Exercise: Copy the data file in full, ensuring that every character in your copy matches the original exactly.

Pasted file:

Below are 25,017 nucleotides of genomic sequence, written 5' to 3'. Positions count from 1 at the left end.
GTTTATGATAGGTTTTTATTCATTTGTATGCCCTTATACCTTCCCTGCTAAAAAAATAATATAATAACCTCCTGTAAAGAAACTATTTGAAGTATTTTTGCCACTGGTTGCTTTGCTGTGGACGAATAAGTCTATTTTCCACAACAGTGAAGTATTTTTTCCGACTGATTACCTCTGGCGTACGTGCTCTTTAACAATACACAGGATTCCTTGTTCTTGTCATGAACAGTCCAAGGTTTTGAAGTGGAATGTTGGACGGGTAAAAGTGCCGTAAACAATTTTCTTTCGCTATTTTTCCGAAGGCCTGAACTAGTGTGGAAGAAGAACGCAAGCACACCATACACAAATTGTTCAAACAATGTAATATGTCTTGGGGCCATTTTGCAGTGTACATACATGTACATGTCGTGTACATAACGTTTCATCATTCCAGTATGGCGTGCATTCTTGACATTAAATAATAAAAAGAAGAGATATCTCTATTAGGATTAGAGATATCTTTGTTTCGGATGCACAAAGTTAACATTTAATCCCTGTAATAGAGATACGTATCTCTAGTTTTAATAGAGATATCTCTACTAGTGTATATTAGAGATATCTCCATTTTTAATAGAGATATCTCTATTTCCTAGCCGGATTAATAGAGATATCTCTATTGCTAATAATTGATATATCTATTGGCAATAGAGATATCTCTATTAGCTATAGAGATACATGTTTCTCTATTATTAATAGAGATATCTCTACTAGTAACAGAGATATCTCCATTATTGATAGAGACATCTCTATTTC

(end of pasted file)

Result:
Below are 25,017 nucleotides of genomic sequence, written 5' to 3'. Positions count from 1 at the left end.
GTTTATGATAGGTTTTTATTCATTTGTATGCCCTTATACCTTCCCTGCTAAAAAAATAATATAATAACCTCCTGTAAAGAAACTATTTGAAGTATTTTTGCCACTGGTTGCTTTGCTGTGGACGAATAAGTCTATTTTCCACAACAGTGAAGTATTTTTTCCGACTGATTACCTCTGGCGTACGTGCTCTTTAACAATACACAGGATTCCTTGTTCTTGTCATGAACAGTCCAAGGTTTTGAAGTGGAATGTTGGACGGGTAAAAGTGCCGTAAACAATTTTCTTTCGCTATTTTTCCGAAGGCCTGAACTAGTGTGGAAGAAGAACGCAAGCACACCATACACAAATTGTTCAAACAATGTAATATGTCTTGGGGCCATTTTGCAGTGTACATACATGTACATGTCGTGTACATAACGTTTCATCATTCCAGTATGGCGTGCATTCTTGACATTAAATAATAAAAAGAAGAGATATCTCTATTAGGATTAGAGATATCTTTGTTTCGGATGCACAAAGTTAACATTTAATCCCTGTAATAGAGATACGTATCTCTAGTTTTAATAGAGATATCTCTACTAGTGTATATTAGAGATATCTCCATTTTTAATAGAGATATCTCTATTTCCTAGCCGGATTAATAGAGATATCTCTATTGCTAATAATTGATATATCTATTGGCAATAGAGATATCTCTATTAGCTATAGAGATACATGTTTCTCTATTATTAATAGAGATATCTCTACTAGTAACAGAGATATCTCCATTATTGATAGAGACATCTCTATTTC